Lady Beetles are just another ladybug. They won't kill your dog, and they'll bite just like other ladybugs. But, they prefer to bite aphids. So, what's with all the negative press. This article will break down the Myth of the Asian Ladybeetle.
If you're like me, the first sunny day after New Year's is the start of the growing season - at least in my head. I'll wander the garden looking for some gardening task, and finding none, I'll go inside and start thumbing through seed catalogues. Then from week 1 to mid summer I'll be seeding... Continue Reading →
The dreaded, unsightly silver-grey spots on your leaves will eventually reduce plant health to a noticeable point. While most powdery mildews will not kill your plant, they are often associated with plant decline from other processes. So it's no surprise you've come here searching-out how to control it. Listed below are some methods to control... Continue Reading →
The ladybug lifecycle is a long one. It can be as longer than 8 weeks from when an egg is laid until when it emerges as an adult. So that means that the great flush of ladybug eggs that you’ll get in late spring won’t produce the great number of adults that you hoped for... Continue Reading →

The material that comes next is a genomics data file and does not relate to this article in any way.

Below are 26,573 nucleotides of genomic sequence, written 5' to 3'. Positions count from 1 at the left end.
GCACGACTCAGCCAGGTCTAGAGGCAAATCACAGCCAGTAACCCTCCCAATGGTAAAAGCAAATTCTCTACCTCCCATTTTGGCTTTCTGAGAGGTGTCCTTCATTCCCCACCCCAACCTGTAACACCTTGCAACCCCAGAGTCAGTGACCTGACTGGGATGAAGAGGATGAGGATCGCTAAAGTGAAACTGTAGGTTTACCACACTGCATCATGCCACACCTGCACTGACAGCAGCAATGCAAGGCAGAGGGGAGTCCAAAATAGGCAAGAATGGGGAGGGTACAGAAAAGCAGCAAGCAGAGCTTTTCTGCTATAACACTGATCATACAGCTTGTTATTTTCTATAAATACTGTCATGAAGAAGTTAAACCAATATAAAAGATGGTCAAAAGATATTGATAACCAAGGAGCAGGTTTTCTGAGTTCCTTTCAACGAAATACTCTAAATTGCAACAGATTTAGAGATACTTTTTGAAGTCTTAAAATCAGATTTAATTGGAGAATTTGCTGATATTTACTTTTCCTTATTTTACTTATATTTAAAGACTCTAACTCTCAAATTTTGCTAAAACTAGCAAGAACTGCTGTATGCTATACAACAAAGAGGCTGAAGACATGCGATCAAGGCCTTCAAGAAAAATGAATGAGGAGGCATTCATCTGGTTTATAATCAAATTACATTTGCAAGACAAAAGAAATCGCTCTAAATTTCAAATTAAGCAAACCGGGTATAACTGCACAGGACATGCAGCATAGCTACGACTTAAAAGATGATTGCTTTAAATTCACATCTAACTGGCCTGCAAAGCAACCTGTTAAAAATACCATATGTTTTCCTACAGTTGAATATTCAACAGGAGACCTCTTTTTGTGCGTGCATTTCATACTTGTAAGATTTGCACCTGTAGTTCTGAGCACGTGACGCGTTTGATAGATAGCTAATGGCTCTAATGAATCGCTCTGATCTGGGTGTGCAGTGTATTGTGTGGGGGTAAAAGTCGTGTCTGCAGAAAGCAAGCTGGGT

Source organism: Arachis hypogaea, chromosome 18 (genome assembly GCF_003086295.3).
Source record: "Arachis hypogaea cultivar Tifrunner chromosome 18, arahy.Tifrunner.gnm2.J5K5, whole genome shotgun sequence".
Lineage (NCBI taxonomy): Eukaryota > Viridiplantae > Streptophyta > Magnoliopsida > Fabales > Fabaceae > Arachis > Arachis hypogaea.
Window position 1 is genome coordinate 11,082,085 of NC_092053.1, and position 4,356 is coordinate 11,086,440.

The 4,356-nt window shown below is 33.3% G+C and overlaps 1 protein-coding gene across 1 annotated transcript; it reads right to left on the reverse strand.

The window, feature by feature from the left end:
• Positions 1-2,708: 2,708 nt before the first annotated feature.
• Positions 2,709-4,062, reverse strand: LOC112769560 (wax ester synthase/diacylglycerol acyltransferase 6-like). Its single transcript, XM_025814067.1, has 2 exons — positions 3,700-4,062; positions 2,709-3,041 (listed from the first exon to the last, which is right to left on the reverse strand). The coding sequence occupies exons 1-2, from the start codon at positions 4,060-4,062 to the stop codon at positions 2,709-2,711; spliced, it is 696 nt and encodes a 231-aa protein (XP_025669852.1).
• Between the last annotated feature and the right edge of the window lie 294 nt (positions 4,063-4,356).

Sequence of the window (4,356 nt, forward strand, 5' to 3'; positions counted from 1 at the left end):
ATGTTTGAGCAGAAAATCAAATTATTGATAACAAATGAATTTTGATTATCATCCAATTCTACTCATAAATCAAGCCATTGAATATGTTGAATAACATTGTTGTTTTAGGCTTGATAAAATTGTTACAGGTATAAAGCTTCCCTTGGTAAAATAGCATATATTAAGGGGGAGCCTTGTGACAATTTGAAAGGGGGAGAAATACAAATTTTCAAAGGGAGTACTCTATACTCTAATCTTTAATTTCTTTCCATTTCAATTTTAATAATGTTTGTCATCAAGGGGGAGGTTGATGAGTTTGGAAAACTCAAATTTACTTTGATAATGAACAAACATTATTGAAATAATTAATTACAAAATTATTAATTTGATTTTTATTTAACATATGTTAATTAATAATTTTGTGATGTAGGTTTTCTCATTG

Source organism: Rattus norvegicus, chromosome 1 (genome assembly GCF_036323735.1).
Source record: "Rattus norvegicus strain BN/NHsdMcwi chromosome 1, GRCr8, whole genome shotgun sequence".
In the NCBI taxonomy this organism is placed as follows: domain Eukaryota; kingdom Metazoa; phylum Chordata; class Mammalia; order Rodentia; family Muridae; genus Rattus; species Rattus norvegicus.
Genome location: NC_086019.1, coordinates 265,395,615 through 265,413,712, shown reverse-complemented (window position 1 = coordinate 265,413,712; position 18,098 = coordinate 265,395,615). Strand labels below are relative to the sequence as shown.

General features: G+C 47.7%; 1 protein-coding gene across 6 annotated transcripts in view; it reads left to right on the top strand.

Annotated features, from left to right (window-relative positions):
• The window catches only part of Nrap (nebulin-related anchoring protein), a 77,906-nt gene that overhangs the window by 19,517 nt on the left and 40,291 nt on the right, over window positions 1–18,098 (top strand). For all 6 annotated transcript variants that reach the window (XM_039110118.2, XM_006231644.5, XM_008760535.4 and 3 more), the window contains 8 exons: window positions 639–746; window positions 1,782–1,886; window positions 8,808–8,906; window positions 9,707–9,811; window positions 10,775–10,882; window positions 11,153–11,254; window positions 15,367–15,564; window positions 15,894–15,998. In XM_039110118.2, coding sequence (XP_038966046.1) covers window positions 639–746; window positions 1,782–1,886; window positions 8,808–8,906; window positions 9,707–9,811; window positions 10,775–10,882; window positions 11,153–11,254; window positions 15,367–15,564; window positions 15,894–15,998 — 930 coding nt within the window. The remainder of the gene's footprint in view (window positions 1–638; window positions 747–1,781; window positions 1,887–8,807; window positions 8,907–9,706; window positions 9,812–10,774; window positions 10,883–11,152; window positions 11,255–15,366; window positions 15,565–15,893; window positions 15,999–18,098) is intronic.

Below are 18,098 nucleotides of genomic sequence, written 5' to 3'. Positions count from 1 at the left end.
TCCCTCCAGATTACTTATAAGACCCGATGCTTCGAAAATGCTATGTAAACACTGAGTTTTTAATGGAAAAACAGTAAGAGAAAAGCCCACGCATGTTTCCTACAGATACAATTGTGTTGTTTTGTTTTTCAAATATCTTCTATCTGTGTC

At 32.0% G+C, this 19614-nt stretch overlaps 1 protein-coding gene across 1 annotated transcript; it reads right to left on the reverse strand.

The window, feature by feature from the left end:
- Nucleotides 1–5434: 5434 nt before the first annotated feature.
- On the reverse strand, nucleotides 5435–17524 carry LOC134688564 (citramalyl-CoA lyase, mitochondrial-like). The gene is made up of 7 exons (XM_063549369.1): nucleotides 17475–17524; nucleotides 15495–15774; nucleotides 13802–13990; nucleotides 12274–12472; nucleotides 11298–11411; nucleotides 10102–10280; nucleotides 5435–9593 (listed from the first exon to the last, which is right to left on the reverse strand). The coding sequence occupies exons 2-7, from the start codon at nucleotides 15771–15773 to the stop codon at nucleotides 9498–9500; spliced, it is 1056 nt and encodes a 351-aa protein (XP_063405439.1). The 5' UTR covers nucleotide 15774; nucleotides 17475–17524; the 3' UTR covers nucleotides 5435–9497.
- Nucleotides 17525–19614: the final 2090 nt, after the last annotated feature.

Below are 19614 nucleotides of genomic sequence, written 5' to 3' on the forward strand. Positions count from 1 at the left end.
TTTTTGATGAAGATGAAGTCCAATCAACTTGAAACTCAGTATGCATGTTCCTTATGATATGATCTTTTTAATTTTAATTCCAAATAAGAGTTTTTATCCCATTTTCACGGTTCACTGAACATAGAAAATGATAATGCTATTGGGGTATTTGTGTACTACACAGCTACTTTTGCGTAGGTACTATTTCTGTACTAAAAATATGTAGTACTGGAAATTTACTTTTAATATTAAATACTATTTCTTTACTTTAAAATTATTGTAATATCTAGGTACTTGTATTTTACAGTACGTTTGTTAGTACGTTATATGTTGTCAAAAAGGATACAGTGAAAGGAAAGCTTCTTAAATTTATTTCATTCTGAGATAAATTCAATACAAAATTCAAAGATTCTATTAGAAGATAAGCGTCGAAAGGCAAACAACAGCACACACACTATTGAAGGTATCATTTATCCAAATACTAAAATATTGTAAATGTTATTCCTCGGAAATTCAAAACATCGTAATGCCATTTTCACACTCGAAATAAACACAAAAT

You're a home gardener and the cost of of buying; the labour of applying; and the difficulty in sourcing beneficial insects seems - all together - like a mountain to climb. You're not alone. And while it is my goal to make beneficial insects better understood and more readily available to you, this is still... Continue Reading →
We've been lucky....so far. Other than one or two gentle overnight periods we have been without a freeze since February. However, nothing is any more established than in years previous, largely due to below average temperatures. Yes, no freezing, but it has still been cold. The south coast of BC and Seattle recorded their first... Continue Reading →
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A genuine "Fool's Spring." It was 12 degrees Celsius in full sun this weekend. Yes, the lows were 1C, and there was frost, but I got a sunburn in February and that's what counts! We like to use the term "Fool's Spring" here on the West Coast because we often get a few of them.... Continue Reading →
“The biggest thing in biological pest control since chemical resistance.” Anystis baccarum, or The Crazee Mite (also known as the Whirligig Mite) is a cosmopolitan (world wide distribution) predatory mite and an impressive destroyer of common greenhouse, ornamental and agricultural pests. Adult Anystis finishing a green peach aphid. The Crazee Mite is known for controlling... Continue Reading →